Wayne Luke
    ------------


  13. #38
    SitePoint Guru dagfinn's Avatar
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    Quote Originally Posted by lastcraft
    Hi...



    The trouble I've had with refactoring is the way it can disrupt schedules. If you add a lot of new features you can move quickly, but the crud builds up. Suddenly it is painful to add something new and all that refactoring you should have done along the way comes back to bite you. This makes your schedule bullet points rather unpredictable. There are two solutions that I know of so far.

    The official XP solution is to refactor mercilessly as you go. We haven't found this all that easy. It is difficult to see what to refactor until you actually start adding the feature that causes the problems. Attempting to produce perfect code tends to be inefficient without the clear goal and things can thrash.

    We've had more success with identifying and scheduling rafactorings. It makes it clear how much time you spend doing it (about 40% in our case) and you can prioritise them like any other task.
    For some reason I missed this post until now.

    You have an interesting point. In the book "Extreme programming in practice" there's a chapter called "A flurry of refactoring" which I think is the phenomenon you describe. I've mostly been working on my own lately, but one thing notice that refactorings tend to feed on one another. You do one, and a whole load of opportunities open up for doing more.

    My point in this thread was to suggest refactoring as an alternative to a complete re-implementation, which tends to be impossible as a result of time constraints.
    Dagfinn Reiersøl
    PHP in Action / Blog / Twitter
    "Making the impossible possible, the possible easy,
    and the easy elegant"
    -- Moshe Feldenkrais

  14. #39
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    I would be switching banks in a heartbeat.
    So would I But I never suggested in any way, shape nor form that MySQL could compete with Oracle at any level.

    My point was more about putting business logic in the database. Oracle way have a large user base of big businesses as you say, but so what ?

    There are other options available

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    My point was more about putting business logic in the database.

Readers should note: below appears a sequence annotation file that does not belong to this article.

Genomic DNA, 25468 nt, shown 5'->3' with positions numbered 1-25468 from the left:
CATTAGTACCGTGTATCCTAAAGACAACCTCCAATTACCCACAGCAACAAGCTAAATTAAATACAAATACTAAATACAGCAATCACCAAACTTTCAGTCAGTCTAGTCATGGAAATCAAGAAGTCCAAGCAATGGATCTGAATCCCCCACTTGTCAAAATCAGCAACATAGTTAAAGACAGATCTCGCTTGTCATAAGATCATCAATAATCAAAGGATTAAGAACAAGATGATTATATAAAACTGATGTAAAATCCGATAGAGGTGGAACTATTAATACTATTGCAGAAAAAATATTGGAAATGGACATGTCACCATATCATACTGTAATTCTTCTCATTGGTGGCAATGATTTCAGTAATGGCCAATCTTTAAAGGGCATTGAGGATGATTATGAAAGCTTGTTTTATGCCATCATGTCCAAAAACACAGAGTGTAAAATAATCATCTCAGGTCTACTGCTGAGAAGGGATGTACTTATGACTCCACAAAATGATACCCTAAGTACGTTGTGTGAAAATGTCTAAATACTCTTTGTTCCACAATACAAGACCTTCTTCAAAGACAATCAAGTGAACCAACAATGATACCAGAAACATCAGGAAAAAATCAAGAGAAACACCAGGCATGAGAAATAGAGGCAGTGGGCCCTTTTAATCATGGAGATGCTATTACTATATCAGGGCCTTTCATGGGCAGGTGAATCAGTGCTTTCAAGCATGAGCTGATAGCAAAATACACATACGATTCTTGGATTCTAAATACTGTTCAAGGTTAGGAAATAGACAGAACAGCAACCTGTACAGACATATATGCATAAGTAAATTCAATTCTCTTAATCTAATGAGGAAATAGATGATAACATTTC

Guess it's a question of perspective and your understanding of words in the database. In it's rawest sense, Oracle is just a repository for relational data (and at this level, I don't like it much because it makes things like paged result sets, common to web apps, harder to implement than MySQL or Postgresql and if you're working with PHP and Oracle, recommend libraries like PEAR:B and ADOdb over the native oci8 functions, as they help you work round this).

    But when you add views (a layer of abstraction above tables) and stored procedures, it looks something more like an application server. "Querying" the stored procedures is more like making remote procedure calls - basically no SQL involved.

    If you're happy to accept Oracle as your only vendor, it's a fairly sane way to do things and pretty much guarantees performance. The short comings I guess are PL/SQL which is a simple procedural language (you often end up with massive procedures) and the temptation for application developers to bypass the procedures and access tables directly (although that can be prevented with database security).

    But PL/SQL is serious enough to have it's own unit test framework. There's even PL/SQL Server Pages I believe. And by using Views (which perhaps also call procedures), you could have something approximating to an object model, sat right above your data.

    Now Oracle have implemented Java in 9i, for writing stored procedures, it starts to make more sense to do things this way (though you'll still be tied to Oracle). That said, talking to some of our Oracle developers at work, most have had Java courses but after years of PL/SQL basically don't like it. Will be interesting to see how Oracle ends up using PHP (whether it will be available for writing stored procedures) - might make a much better fit for those coming from PL/SQL.

    All that said, the real competition for Oracle is PostgreSQL, not MySQL (at least not for many versions).